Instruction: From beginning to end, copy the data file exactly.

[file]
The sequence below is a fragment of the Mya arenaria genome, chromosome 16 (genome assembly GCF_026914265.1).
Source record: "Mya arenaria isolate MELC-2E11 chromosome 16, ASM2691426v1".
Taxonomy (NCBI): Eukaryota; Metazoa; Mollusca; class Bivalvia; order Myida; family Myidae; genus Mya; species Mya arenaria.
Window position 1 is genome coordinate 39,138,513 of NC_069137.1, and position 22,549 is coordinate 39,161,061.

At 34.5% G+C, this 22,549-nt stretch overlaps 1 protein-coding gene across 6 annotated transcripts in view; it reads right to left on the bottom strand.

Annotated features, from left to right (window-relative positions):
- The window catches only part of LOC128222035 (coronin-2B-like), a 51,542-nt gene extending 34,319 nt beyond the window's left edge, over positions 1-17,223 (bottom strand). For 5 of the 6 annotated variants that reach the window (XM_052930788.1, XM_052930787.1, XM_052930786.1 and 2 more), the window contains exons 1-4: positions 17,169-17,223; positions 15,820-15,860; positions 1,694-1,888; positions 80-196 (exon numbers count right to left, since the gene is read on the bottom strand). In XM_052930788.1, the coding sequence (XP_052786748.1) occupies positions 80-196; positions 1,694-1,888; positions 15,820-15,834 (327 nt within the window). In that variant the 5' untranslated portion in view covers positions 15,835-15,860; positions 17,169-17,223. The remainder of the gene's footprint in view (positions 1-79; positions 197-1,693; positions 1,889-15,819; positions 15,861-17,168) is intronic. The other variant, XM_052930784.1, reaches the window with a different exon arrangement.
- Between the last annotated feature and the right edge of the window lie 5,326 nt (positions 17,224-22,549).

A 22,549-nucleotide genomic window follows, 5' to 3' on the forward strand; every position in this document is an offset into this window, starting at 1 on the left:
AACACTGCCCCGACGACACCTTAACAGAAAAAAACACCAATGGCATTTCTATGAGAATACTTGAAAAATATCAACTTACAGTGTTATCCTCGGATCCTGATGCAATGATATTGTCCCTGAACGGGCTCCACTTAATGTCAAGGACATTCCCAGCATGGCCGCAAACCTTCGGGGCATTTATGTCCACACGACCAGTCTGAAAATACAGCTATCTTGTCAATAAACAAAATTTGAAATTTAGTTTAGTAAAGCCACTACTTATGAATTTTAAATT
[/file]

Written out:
The sequence below is a fragment of the Mya arenaria genome, chromosome 16 (genome assembly GCF_026914265.1).
Source record: "Mya arenaria isolate MELC-2E11 chromosome 16, ASM2691426v1".
Taxonomy (NCBI): Eukaryota; Metazoa; Mollusca; class Bivalvia; order Myida; family Myidae; genus Mya; species Mya arenaria.
Window position 1 is genome coordinate 39,138,513 of NC_069137.1, and position 22,549 is coordinate 39,161,061.

At 34.5% G+C, this 22,549-nt stretch overlaps 1 protein-coding gene across 6 annotated transcripts in view; it reads right to left on the bottom strand.

Annotated features, from left to right (window-relative positions):
- The window catches only part of LOC128222035 (coronin-2B-like), a 51,542-nt gene extending 34,319 nt beyond the window's left edge, over positions 1-17,223 (bottom strand). For 5 of the 6 annotated variants that reach the window (XM_052930788.1, XM_052930787.1, XM_052930786.1 and 2 more), the window contains exons 1-4: positions 17,169-17,223; positions 15,820-15,860; positions 1,694-1,888; positions 80-196 (exon numbers count right to left, since the gene is read on the bottom strand). In XM_052930788.1, the coding sequence (XP_052786748.1) occupies positions 80-196; positions 1,694-1,888; positions 15,820-15,834 (327 nt within the window). In that variant the 5' untranslated portion in view covers positions 15,835-15,860; positions 17,169-17,223. The remainder of the gene's footprint in view (positions 1-79; positions 197-1,693; positions 1,889-15,819; positions 15,861-17,168) is intronic. The other variant, XM_052930784.1, reaches the window with a different exon arrangement.
- Between the last annotated feature and the right edge of the window lie 5,326 nt (positions 17,224-22,549).

A 22,549-nucleotide genomic window follows, 5' to 3' on the forward strand; every position in this document is an offset into this window, starting at 1 on the left:
AACACTGCCCCGACGACACCTTAACAGAAAAAAACACCAATGGCATTTCTATGAGAATACTTGAAAAATATCAACTTACAGTGTTATCCTCGGATCCTGATGCAATGATATTGTCCCTGAACGGGCTCCACTTAATGTCAAGGACATTCCCAGCATGGCCGCAAACCTTCGGGGCATTTATGTCCACACGACCAGTCTGAAAATACAGCTATCTTGTCAATAAACAAAATTTGAAATTTAGTTTAGTAAAGCCACTACTTATGAATTTTAAATT